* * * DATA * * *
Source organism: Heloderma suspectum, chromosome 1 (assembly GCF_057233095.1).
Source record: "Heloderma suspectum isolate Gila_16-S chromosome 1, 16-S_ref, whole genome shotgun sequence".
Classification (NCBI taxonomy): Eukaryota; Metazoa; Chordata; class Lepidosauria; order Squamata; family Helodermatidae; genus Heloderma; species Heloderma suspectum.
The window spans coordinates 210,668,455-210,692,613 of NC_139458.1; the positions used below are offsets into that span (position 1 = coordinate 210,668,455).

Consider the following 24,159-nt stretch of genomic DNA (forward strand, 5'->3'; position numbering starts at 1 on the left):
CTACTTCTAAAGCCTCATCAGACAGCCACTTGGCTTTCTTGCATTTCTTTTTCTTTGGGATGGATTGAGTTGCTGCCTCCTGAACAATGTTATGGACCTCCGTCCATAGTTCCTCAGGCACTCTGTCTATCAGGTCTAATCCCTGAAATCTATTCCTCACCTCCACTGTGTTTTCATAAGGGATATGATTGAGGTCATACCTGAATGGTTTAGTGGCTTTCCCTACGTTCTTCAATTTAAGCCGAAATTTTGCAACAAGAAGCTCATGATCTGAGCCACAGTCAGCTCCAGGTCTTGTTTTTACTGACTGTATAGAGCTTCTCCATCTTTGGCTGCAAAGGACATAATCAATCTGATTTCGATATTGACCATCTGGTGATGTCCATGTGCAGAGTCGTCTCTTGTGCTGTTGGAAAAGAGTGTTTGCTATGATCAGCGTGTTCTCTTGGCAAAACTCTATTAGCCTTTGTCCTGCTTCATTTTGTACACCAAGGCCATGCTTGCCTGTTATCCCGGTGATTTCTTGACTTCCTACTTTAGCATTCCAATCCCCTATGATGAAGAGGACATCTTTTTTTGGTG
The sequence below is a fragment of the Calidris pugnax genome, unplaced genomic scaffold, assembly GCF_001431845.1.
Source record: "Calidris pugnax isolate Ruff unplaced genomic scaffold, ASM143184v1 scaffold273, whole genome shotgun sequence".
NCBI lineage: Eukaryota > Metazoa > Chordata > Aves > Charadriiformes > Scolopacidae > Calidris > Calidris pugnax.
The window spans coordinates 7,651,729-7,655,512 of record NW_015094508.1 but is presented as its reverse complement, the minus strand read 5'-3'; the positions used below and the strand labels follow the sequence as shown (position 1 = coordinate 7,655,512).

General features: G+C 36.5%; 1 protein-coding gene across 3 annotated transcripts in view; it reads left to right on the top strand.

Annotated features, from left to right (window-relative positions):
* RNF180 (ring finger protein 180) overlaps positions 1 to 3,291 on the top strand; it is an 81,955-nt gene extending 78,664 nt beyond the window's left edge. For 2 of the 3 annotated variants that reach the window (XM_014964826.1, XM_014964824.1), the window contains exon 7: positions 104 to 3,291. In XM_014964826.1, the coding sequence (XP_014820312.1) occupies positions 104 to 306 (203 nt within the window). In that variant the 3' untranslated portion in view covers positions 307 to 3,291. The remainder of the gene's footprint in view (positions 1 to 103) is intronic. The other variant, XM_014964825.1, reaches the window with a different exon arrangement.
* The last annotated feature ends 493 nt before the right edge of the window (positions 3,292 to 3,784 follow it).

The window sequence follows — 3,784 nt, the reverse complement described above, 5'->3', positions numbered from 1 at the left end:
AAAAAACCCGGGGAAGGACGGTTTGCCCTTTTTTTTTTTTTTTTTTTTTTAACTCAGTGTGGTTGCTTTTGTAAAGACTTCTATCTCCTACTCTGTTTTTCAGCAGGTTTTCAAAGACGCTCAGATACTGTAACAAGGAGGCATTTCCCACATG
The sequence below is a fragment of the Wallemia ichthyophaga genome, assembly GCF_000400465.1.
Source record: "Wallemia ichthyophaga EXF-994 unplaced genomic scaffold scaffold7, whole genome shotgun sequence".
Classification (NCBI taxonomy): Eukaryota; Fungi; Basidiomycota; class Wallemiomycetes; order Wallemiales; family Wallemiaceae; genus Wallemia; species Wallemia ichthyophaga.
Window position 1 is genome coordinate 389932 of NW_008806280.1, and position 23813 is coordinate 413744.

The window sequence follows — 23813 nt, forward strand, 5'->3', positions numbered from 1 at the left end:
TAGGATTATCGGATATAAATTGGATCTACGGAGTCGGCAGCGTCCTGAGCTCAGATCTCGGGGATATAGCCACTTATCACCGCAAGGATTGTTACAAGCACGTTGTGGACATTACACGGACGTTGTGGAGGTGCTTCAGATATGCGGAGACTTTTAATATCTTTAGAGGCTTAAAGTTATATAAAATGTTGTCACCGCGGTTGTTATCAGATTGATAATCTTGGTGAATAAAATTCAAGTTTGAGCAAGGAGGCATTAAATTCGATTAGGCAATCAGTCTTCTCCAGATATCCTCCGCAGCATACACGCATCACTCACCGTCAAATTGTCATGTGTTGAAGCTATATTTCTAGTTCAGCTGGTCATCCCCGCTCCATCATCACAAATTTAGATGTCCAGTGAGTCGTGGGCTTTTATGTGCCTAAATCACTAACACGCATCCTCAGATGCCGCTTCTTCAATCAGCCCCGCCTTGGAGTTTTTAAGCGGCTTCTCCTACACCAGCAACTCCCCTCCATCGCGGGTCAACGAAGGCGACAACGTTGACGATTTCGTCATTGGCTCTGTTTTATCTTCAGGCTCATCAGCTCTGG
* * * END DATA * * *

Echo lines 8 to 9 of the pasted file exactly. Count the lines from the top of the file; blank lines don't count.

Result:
Source record: "Calidris pugnax isolate Ruff unplaced genomic scaffold, ASM143184v1 scaffold273, whole genome shotgun sequence".
NCBI lineage: Eukaryota > Metazoa > Chordata > Aves > Charadriiformes > Scolopacidae > Calidris > Calidris pugnax.